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A Robot in one of Lowe’s Orchard Supply stores. Source: YouTube/Orchard Supply Hardware

In 1946, Ford Motor Company was using automation in the form of robots. Specifically to perform single tasks such as stamping out fenders. But, robots have come a long way!

Microchips are more sophisticated. Robots today can complete almost any task. Machines use numerically controlled technology, derived from computers, to control motions and actions based on predetermined programs. They have the ability to respond, discuss, lead and solve. They’re smart! And now robots are being tested for in-store customer engagements.

A year ago, Lowe’s tested multilingual robots at one of its Orchard Supply Hardware stores to help with customer service. The robots greeted customers at the door, asked them what they needed, and identified items using a 3D scanner, voice or keypad. Then they told the customer if the item was in stock and, if so, led the customer to the item. How many retail employees can do that?

Now Target is testing robots. The capabilities of Target’s robots have not been released, but one can surmise that they will replace basic associates tasks. “We know that technology will continue to revolutionize retail and that Target’s future will be built on innovation,” Casey Carl, Target’s Chief Strategy and Innovation Officer, said in a press release.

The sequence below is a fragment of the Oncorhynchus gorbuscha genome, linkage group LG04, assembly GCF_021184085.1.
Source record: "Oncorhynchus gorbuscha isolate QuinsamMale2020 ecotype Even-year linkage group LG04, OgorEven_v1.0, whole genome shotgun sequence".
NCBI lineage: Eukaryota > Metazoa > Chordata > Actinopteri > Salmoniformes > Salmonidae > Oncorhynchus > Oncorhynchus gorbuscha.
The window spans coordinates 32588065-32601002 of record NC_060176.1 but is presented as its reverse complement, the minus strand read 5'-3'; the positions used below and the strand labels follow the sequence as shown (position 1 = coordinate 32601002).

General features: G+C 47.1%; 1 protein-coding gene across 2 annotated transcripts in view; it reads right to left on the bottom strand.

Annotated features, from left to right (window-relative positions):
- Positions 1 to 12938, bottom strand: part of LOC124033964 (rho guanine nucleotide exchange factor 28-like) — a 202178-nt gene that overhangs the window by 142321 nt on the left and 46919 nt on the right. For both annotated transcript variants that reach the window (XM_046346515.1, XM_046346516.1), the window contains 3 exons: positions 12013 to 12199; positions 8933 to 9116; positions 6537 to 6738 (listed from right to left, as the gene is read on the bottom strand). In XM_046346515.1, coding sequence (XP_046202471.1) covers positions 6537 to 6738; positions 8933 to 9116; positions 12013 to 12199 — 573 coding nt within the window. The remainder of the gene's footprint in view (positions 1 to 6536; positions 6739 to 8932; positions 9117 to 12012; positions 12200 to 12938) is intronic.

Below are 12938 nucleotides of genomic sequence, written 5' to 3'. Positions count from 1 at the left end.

As technology becomes cheaper and more sophisticated, industries will gravitate towards more automation. Like the automobile industry, retailers may find that robots can perform tasks longer, more consistently, and in the long run at less cost than humans.

How much of this is driven by productivity, minimum wage demands, and financial benefits, is all speculation. But a recent study by the University of Oxford concluded that as much as half the U.S. workforce is at risk of being replaced by mobile robots and “smart” computers within the next two decades. Will retail be one of them?

If so, there are steps retailers can take to prepare. They will need to simplify complex processes—break them down into smaller components—then reconstruct more complex processes out of these smaller tasks. Why? Because the smaller tasks will be common to many of the complex tasks. They will be ‘reusable components’. And this will make it easier to write code for the eventual robots.